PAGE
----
SK2129 : Detail of the western doorway of St Mary's Church, Tutbury

taken 11 years ago, near to Tutbury, Staffordshire, Great Britain

Detail of the western doorway of St Mary's Church, Tutbury
Detail of the western doorway of St Mary's Church, Tutbury
This shows the shafts on the left side of the Norman doorway, which has six richly carved receding arches. These shafts have been partly restored, but the arches above are original.

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St Mary's Church, Tutbury

This church was part of a Benedictine priory founded by Henry de Ferrers in the 1080s. The nave survived because it also served as the parish church. The crossing, transepts, choir and apse did not survive but were reinstated in the 19C, designed by G E Street. (Information from Nikolaus Pevsner, Buildings of England - Staffordshire, 1974)

Priory Church of St Mary, Tutbury

Still a largely Norman church, which being a monastic church and always quite large did not receive major Gothic period enhancements.

The church was founded in 1085 and consecrated in 1089 under the auspices of Henry de Ferrers, who held Tutbury Castle. In the mid 12th century he founded a Benedictine Priory based on the church.

What remains today is essentially the nave of the monastic church. Originally cruciform, with a central tower, at the Dissolution the chancel, transepts and tower were demolished, leaving the nave, which had always served as the parish church. To this was attached a south aisle, partly rebuilt in the 13th century when it was damaged in the Barons' Revolt under Simon Montfort. A north aisle was also removed at some stage. The heavy circular pillars of the Norman church remain in place.

The tower is thought to date from the Elizabethan period, presumably to replace the demolished central tower. It is rather squat and because of the way it is fitted to the south aisle it is rectangular rather than square. At around the same time it seems that the Norman period clerestory was removed, a flatter roof constructed, and the openings of the Norman triforium replaced with 3-light windows with rather plain tracery.

A new north aisle was constructed in 1829 to cater for the expanding population of the town.

The final major structural changes came in the late 1860s. A restoration by the renowned Gothic Revival architect G E Street in 1866-7 involved the re-roofing of the nave with a high pitched roof, including a new gable end at the west of the church. The latter followed the Norman style of the west end rather than introducing Gothic motifs. Street also installed a new floor in the nave, approximately 2 feet above the original level, enabling underfloor heating. Immediately following this he also built the new apsidal chancel which was gifted by Sir Oswald Mosley of Rolleston Hall.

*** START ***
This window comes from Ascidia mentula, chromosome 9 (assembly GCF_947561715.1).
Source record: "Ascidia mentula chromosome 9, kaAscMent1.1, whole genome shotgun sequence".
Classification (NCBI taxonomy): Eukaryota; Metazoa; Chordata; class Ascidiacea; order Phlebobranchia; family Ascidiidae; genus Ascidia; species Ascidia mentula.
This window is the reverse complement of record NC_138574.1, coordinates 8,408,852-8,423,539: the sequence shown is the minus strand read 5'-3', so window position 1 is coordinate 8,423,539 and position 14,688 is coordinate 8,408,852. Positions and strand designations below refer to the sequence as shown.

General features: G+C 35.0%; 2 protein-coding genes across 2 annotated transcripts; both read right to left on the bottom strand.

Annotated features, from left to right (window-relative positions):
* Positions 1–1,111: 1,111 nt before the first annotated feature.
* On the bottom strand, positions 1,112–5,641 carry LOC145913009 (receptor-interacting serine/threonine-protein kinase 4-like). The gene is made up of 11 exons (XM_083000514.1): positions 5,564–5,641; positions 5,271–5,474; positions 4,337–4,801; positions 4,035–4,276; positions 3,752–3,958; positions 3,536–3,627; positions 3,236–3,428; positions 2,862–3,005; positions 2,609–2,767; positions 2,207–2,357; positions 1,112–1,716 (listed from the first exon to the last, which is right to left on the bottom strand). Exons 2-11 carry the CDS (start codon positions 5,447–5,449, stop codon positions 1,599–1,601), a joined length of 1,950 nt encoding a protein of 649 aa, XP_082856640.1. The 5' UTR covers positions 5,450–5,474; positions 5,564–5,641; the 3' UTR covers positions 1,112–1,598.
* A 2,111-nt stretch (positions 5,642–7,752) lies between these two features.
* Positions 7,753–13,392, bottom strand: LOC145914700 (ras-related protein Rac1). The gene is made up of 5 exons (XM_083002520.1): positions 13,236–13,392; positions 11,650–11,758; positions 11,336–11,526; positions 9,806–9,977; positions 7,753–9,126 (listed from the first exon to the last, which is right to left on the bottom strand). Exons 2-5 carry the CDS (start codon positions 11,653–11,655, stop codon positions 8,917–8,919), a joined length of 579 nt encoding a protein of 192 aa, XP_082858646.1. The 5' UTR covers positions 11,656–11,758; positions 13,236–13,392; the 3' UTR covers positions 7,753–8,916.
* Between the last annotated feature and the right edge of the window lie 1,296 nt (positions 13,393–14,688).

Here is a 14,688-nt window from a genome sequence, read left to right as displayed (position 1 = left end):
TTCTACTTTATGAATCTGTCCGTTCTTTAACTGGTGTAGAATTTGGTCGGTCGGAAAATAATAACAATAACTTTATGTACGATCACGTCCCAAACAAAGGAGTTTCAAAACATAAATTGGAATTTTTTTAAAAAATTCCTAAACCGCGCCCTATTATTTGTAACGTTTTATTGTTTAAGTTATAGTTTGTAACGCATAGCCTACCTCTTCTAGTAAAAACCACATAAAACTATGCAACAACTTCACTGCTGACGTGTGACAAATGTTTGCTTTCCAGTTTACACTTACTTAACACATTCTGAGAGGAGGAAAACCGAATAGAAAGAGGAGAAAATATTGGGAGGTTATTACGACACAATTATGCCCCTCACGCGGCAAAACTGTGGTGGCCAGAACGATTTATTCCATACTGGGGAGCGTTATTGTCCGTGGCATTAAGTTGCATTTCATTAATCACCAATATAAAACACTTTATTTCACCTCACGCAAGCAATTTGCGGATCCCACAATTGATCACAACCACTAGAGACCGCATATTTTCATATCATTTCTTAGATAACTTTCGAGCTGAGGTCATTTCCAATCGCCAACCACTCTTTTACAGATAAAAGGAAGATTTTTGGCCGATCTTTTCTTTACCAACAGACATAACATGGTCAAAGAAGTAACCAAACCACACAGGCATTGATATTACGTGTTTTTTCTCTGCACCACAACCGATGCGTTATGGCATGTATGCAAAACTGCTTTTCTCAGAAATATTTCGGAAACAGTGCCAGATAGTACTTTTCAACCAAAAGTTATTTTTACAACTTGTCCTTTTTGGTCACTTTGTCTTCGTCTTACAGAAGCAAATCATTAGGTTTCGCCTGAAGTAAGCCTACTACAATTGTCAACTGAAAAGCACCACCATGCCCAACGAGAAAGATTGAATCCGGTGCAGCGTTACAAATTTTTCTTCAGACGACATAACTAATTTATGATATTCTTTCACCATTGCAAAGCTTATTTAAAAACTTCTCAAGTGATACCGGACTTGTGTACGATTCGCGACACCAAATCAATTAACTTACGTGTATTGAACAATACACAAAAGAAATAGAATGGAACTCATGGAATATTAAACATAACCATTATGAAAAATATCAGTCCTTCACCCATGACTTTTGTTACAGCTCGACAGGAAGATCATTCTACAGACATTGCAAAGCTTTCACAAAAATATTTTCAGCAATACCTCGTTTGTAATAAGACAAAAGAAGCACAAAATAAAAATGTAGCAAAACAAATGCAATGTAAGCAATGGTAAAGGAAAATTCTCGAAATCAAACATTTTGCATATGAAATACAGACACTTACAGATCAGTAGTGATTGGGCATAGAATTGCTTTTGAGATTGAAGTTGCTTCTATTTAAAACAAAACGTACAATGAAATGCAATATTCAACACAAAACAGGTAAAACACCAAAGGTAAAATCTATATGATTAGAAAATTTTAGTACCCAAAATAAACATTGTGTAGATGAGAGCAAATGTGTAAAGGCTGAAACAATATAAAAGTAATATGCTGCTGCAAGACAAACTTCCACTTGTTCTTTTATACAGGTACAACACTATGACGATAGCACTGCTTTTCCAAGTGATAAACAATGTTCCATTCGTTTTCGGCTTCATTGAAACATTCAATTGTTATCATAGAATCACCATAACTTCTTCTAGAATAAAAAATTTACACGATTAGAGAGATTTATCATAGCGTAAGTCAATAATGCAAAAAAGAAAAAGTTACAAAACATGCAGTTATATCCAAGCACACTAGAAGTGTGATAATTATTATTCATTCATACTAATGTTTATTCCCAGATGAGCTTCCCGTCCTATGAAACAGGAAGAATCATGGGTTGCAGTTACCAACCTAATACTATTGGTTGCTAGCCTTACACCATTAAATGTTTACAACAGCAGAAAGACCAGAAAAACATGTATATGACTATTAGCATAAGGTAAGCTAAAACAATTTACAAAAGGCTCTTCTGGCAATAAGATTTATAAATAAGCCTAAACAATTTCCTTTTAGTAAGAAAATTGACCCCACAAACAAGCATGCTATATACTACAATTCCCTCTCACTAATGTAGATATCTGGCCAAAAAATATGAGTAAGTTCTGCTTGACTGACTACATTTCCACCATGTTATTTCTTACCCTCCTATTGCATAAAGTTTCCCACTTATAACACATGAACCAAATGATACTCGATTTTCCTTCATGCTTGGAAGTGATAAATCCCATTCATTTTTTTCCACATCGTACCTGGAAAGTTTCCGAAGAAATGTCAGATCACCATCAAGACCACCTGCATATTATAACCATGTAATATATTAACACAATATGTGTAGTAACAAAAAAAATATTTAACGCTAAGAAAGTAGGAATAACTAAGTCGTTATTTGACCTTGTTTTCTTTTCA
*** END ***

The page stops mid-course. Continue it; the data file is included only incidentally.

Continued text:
The floor was lowered again in 1937 to reveal the full height of the nave piers.

The most recent change has been the provision in 2010 of a community suite within the north aisle enclosed in a timber screen which replicates the style of Street's vestry in the north west corner.

The most distinctive feature of the church is the west front. This dates largely from around 1160, with one of the finest Norman west doorways in the country. This comprises 7 orders. The innermost is of chevrons which continue down the jambs; most of the others consist of stylised flora or foliage with an inner geometric ring, the two inner orders of this group being of beakhead design. The inner of these two appears to be unique in the UK in being carved from alabaster.

Considering the susceptibility of alabaster to erosive decay, the detail has stood up surprisingly well. At the time of my visit it was under detailed survey with the aim of determining the best method of conservation. The uniqueness of the use of alabaster as an external stone means that there is no current precedent for conservation treatment.

The front above the doorway includes a fine Norman window opening of three orders with flanking intersecting arcades. The Norman windows were replaced in the late 19th century with a 4-light window in Decorated style by Bodley.The gable above this is part of Street's restoration, the original having been removed, presumably in the 16th century when a low-pitched roof was constructed.

This situation is mirrored on the interior face of the west front.

The south door is also Norman, although modified over the years, having been blocked or simply a window for most of the post-dissolution period. It includes a lintel, now much worn, depicting a boar hunt which is possibly of Saxon origin.

The church is Listed Grade I.

This description draws heavily on the excellent guide available in the church and produced by a local parishioner. (The Historic England Listing description is very brief and erroneously describes the alabaster order of the west doorway as the outermost, apparently following the Pevsner-series county guide).

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SK2129, 176 images   (more nearby search)
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Date Taken
Saturday, 7 November, 2009   (more nearby)
Saturday, 14 November, 2009
Church detail   (more nearby)
Subject Location
OSGB36: geotagged! SK 210 291 [100m precision]
WGS84: 52:51.5390N 1:41.3730W
Camera Location
OSGB36: geotagged! SK 210 291
View Direction
East-northeast (about 67 degrees)
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